Revision [169]

This is an old revision of GamesAndNarrativesInDH made by MorganAdmin on 2014-10-14 10:57:36.

 

Games and Narratives in DH

or Games as Literary Fiction

Morgan's notes in progress as of 14 Oct 2014

Reading

Some terms


Gamer reviews

Gamer reviews focus on play-states and the relation of a game to the gaming genre: how a game works and whether it's worth time playing as a game. We're looking at The Path for its narrative and ludic features rather than gaming features. We're looking at how it works to create meaning and where a game such as this fits in digital humanities. Different criteria.

De-formance?

I find it interesting that some game reviews and critiques come at the The Path as a story to be interpreted by conventional interpretive guidelines (X means Y, given warrants drawn from pop psychology), as here, by GamerDame.

[Re Carmen] I think Carmen’s first sexual encounter was with an older man who caused her undue trauma, causing her large amounts of regret & pain, also resulting her in distrusting any future relationships.

[Re Scarlet] The house is how she sees the world: bland & empty of art (covered furniture), filled with meaningless order & monotony (the jars). I think Scarlet fills [sic] resentful towards her family for taking her dreams from her. The wires or strings at the end symbolize her feeling controlled by others & having no control over her own life. The stage at the end represents her lost dream of being a musician. from http://gamerdame.wordpress.com/2011/08/13/in-depth-analysis-for-the-path/

This is creating a deformance - but one of a different type than, say, reading Dickinson backwards, or using text analysis as a way of reading. Technically, it's crossing a media boundary from ludic encounter to textual narrative. What GamerDame is coding and decoding is not the game itself but her encounter with it.

GamerDame explains her thinking in this way

The Path, for all its simplicity, is not a straightforward game. Go find a discussion board on the plot & see for yourself. A lot is left up to the interpretation of the player, & I’m pretty sure that’s how the developers wanted it. As one of them stated,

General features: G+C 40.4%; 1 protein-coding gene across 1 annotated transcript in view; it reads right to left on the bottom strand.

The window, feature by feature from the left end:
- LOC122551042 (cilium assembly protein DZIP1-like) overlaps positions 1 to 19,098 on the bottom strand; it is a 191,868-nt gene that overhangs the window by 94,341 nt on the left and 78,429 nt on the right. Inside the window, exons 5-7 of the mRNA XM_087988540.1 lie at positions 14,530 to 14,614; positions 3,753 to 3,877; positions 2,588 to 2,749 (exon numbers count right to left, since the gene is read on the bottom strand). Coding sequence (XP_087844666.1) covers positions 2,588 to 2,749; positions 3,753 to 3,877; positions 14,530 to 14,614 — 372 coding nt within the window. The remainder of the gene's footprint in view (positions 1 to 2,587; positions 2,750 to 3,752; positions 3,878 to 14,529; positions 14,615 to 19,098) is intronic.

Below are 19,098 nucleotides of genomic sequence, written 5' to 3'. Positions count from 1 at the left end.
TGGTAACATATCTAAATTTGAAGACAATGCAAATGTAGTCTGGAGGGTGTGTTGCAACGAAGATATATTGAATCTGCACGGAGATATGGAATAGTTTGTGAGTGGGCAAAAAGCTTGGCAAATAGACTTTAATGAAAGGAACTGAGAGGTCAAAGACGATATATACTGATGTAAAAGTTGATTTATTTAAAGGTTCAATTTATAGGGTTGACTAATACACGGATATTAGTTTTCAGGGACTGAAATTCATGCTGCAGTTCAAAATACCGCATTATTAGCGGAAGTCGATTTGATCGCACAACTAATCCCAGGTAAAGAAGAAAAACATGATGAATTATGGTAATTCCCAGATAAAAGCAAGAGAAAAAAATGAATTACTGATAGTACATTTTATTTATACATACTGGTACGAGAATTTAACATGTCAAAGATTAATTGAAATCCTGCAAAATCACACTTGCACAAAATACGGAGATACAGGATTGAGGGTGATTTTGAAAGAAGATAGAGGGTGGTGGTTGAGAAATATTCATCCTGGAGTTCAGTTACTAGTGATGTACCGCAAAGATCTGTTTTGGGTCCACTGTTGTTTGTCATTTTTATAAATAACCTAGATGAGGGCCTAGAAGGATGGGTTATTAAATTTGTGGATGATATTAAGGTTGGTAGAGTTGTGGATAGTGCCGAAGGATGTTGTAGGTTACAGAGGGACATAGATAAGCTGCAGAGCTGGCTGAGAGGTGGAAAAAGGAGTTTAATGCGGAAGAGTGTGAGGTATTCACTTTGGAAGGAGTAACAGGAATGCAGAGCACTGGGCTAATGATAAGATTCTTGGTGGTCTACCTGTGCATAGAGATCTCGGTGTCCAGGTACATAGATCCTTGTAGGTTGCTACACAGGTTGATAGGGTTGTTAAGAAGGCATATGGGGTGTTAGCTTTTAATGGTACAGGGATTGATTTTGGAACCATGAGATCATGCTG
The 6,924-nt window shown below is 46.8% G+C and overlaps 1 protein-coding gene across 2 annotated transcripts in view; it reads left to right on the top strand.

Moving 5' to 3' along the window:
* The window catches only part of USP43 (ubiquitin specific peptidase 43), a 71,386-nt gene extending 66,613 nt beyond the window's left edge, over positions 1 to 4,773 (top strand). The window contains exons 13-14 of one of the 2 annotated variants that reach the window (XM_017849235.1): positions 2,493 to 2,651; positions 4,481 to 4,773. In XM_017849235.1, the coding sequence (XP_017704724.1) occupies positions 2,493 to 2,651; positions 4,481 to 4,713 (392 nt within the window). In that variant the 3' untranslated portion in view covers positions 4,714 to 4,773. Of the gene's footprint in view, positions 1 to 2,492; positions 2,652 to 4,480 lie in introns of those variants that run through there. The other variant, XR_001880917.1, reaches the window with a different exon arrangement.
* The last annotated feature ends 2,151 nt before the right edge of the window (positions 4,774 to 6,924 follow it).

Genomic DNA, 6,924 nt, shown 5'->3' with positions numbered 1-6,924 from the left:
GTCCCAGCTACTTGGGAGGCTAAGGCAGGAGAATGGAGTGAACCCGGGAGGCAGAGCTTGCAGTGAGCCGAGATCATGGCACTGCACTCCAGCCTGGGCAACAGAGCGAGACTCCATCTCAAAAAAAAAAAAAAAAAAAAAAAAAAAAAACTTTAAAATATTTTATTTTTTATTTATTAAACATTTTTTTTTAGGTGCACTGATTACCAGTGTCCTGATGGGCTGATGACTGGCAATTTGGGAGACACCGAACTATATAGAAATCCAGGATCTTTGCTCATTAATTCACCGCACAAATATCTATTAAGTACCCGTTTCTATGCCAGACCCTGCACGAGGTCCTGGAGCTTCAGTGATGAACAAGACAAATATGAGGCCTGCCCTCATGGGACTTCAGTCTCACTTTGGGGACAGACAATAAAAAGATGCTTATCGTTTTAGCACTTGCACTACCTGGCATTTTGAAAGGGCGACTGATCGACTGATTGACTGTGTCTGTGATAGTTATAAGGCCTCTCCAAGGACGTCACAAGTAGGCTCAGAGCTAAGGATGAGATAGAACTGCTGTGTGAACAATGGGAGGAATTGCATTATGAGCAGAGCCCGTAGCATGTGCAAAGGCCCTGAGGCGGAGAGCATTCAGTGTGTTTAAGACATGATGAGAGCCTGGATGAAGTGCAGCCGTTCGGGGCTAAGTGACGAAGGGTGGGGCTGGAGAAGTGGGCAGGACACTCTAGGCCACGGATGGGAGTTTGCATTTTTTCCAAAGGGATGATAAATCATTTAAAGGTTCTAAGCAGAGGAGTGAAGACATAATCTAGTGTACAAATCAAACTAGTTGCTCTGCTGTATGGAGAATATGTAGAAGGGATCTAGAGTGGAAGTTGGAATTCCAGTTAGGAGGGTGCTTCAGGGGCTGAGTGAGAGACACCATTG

“We create only the situation. And the actual story emerges from playing, partially in the game, partially in the player’s mind.”

How the player interprets the story is just as important as how the developers wanted to portray it. Even the most well-laid out plot can be twisted by the interpretation of the player. Unlike in books, not everything is spelled out. Partly this is due to limitations of gaming technology, but it also allows the player to project themselves onto a character. A lot of times we give our controlled characters a personality, past or motivation that isn’t back up by the game. Check out the Game section of Fanfiction.net if you don’t believe me.

Where The Path is different is that this ambiguity was intentional from the start. Just as the point of the game is more about the path traveled than the goal, the draw of playing The Path is about your own experience with it. It’s about the journey, not the destination, to put in simpler terms.

GamerDame places The Path in the same realm as literature by how she makes sense of it. She reads her encounter as a meaningful narrative, co-created by the game and a subject encountering the game.

But is it a narrative?

Where would we place The Path? Closer to Eliza? or closer to The Jew's Daughter or Radio Salience? Near Dakota? In placing it, are we drawing out an aspect of narrative, or a computational mechanism that gives us stuff to make sense of?







Overarching question is where to place games and gaming
theoretical fields
narrative or not?

Ensslin places games as narrative and literary.

Games in a narrative manner

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